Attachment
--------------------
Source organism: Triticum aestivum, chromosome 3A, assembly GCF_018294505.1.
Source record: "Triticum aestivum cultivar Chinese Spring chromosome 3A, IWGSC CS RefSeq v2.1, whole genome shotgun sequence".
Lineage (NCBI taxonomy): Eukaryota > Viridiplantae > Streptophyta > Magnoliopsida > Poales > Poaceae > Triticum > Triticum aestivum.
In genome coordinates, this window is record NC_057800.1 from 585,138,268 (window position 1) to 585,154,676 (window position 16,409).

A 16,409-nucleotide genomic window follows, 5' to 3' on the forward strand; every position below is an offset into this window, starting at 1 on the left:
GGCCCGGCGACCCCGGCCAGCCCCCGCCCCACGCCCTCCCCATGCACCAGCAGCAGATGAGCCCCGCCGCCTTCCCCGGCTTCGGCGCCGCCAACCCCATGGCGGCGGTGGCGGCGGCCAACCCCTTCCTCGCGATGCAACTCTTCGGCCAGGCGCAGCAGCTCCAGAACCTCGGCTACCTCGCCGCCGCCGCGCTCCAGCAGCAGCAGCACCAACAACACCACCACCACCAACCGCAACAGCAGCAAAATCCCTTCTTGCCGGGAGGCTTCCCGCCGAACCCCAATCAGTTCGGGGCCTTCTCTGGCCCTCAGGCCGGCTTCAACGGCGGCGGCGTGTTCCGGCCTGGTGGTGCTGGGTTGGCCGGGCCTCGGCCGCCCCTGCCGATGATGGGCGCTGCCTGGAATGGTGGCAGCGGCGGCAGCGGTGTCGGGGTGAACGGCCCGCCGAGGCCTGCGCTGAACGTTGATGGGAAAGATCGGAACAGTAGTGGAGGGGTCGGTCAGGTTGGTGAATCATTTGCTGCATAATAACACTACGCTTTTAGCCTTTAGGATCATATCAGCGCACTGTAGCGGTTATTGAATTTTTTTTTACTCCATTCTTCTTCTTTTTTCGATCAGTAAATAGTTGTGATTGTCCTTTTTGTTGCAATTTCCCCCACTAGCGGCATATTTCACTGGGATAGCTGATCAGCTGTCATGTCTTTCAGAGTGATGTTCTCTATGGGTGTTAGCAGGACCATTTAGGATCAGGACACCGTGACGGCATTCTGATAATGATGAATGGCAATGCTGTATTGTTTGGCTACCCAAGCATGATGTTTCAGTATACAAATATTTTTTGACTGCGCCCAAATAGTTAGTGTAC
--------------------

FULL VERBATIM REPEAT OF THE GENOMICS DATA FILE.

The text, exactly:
Source organism: Triticum aestivum, chromosome 3A, assembly GCF_018294505.1.
Source record: "Triticum aestivum cultivar Chinese Spring chromosome 3A, IWGSC CS RefSeq v2.1, whole genome shotgun sequence".
Lineage (NCBI taxonomy): Eukaryota > Viridiplantae > Streptophyta > Magnoliopsida > Poales > Poaceae > Triticum > Triticum aestivum.
In genome coordinates, this window is record NC_057800.1 from 585,138,268 (window position 1) to 585,154,676 (window position 16,409).

A 16,409-nucleotide genomic window follows, 5' to 3' on the forward strand; every position below is an offset into this window, starting at 1 on the left:
GGCCCGGCGACCCCGGCCAGCCCCCGCCCCACGCCCTCCCCATGCACCAGCAGCAGATGAGCCCCGCCGCCTTCCCCGGCTTCGGCGCCGCCAACCCCATGGCGGCGGTGGCGGCGGCCAACCCCTTCCTCGCGATGCAACTCTTCGGCCAGGCGCAGCAGCTCCAGAACCTCGGCTACCTCGCCGCCGCCGCGCTCCAGCAGCAGCAGCACCAACAACACCACCACCACCAACCGCAACAGCAGCAAAATCCCTTCTTGCCGGGAGGCTTCCCGCCGAACCCCAATCAGTTCGGGGCCTTCTCTGGCCCTCAGGCCGGCTTCAACGGCGGCGGCGTGTTCCGGCCTGGTGGTGCTGGGTTGGCCGGGCCTCGGCCGCCCCTGCCGATGATGGGCGCTGCCTGGAATGGTGGCAGCGGCGGCAGCGGTGTCGGGGTGAACGGCCCGCCGAGGCCTGCGCTGAACGTTGATGGGAAAGATCGGAACAGTAGTGGAGGGGTCGGTCAGGTTGGTGAATCATTTGCTGCATAATAACACTACGCTTTTAGCCTTTAGGATCATATCAGCGCACTGTAGCGGTTATTGAATTTTTTTTTACTCCATTCTTCTTCTTTTTTCGATCAGTAAATAGTTGTGATTGTCCTTTTTGTTGCAATTTCCCCCACTAGCGGCATATTTCACTGGGATAGCTGATCAGCTGTCATGTCTTTCAGAGTGATGTTCTCTATGGGTGTTAGCAGGACCATTTAGGATCAGGACACCGTGACGGCATTCTGATAATGATGAATGGCAATGCTGTATTGTTTGGCTACCCAAGCATGATGTTTCAGTATACAAATATTTTTTGACTGCGCCCAAATAGTTAGTGTAC